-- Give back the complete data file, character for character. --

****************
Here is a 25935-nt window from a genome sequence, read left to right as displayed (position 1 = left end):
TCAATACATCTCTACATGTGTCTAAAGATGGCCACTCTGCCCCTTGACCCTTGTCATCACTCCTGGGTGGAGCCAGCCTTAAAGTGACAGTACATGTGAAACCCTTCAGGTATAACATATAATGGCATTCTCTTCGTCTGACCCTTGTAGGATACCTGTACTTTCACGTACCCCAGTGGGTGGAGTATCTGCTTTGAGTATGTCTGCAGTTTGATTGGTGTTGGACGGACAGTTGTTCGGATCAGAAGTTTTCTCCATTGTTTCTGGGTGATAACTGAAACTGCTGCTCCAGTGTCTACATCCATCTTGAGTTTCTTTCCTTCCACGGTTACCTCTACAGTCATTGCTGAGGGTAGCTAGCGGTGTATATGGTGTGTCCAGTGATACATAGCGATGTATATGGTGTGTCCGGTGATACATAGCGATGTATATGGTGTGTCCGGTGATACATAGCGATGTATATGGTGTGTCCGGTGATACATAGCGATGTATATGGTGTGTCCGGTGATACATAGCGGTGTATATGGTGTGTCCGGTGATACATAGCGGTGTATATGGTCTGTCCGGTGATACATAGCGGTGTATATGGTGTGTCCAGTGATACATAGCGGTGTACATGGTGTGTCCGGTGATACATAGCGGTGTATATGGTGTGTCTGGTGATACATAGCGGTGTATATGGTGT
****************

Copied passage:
Here is a 25935-nt window from a genome sequence, read left to right as displayed (position 1 = left end):
TCAATACATCTCTACATGTGTCTAAAGATGGCCACTCTGCCCCTTGACCCTTGTCATCACTCCTGGGTGGAGCCAGCCTTAAAGTGACAGTACATGTGAAACCCTTCAGGTATAACATATAATGGCATTCTCTTCGTCTGACCCTTGTAGGATACCTGTACTTTCACGTACCCCAGTGGGTGGAGTATCTGCTTTGAGTATGTCTGCAGTTTGATTGGTGTTGGACGGACAGTTGTTCGGATCAGAAGTTTTCTCCATTGTTTCTGGGTGATAACTGAAACTGCTGCTCCAGTGTCTACATCCATCTTGAGTTTCTTTCCTTCCACGGTTACCTCTACAGTCATTGCTGAGGGTAGCTAGCGGTGTATATGGTGTGTCCAGTGATACATAGCGATGTATATGGTGTGTCCGGTGATACATAGCGATGTATATGGTGTGTCCGGTGATACATAGCGATGTATATGGTGTGTCCGGTGATACATAGCGATGTATATGGTGTGTCCGGTGATACATAGCGGTGTATATGGTGTGTCCGGTGATACATAGCGGTGTATATGGTCTGTCCGGTGATACATAGCGGTGTATATGGTGTGTCCAGTGATACATAGCGGTGTACATGGTGTGTCCGGTGATACATAGCGGTGTATATGGTGTGTCTGGTGATACATAGCGGTGTATATGGTGT